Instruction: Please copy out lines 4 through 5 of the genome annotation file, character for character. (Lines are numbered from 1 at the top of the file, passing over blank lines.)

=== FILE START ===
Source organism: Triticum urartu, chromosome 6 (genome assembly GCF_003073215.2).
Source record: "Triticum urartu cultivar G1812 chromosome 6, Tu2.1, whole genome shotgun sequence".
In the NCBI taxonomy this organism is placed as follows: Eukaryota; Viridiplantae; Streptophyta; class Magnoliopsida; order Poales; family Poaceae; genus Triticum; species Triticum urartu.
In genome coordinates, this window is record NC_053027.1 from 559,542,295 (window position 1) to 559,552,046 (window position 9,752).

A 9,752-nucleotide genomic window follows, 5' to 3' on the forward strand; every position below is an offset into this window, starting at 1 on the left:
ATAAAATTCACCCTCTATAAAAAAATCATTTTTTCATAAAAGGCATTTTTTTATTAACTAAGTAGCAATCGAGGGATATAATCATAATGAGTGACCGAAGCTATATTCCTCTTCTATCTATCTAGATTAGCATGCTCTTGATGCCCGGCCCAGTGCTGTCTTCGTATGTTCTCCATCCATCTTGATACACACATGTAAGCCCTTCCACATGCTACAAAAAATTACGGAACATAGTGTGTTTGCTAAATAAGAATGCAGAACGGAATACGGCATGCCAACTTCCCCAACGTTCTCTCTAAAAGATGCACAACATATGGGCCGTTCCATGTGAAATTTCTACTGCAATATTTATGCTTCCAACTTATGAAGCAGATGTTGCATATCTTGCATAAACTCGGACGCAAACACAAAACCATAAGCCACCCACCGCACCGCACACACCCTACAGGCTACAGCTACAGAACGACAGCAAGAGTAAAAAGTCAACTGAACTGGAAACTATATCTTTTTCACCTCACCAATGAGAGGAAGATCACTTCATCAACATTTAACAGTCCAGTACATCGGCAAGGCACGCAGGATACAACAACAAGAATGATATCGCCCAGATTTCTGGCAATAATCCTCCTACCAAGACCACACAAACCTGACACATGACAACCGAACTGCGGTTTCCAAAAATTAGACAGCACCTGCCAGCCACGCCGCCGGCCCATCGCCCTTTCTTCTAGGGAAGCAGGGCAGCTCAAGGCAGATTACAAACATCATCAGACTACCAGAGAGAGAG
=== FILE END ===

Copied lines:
In genome coordinates, this window is record NC_053027.1 from 559,542,295 (window position 1) to 559,552,046 (window position 9,752).

A 9,752-nucleotide genomic window follows, 5' to 3' on the forward strand; every position below is an offset into this window, starting at 1 on the left: